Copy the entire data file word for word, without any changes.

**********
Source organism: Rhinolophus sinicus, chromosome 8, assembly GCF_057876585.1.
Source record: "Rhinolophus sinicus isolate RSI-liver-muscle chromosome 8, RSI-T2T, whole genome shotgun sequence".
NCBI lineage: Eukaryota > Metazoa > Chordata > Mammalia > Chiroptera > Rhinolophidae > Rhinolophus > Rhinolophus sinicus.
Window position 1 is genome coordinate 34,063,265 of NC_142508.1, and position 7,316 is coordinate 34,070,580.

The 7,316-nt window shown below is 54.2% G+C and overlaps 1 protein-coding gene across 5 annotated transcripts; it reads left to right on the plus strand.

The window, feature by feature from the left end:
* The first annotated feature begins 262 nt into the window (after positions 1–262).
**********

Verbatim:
Source organism: Rhinolophus sinicus, chromosome 8, assembly GCF_057876585.1.
Source record: "Rhinolophus sinicus isolate RSI-liver-muscle chromosome 8, RSI-T2T, whole genome shotgun sequence".
NCBI lineage: Eukaryota > Metazoa > Chordata > Mammalia > Chiroptera > Rhinolophidae > Rhinolophus > Rhinolophus sinicus.
Window position 1 is genome coordinate 34,063,265 of NC_142508.1, and position 7,316 is coordinate 34,070,580.

The 7,316-nt window shown below is 54.2% G+C and overlaps 1 protein-coding gene across 5 annotated transcripts; it reads left to right on the plus strand.

The window, feature by feature from the left end:
* The first annotated feature begins 262 nt into the window (after positions 1–262).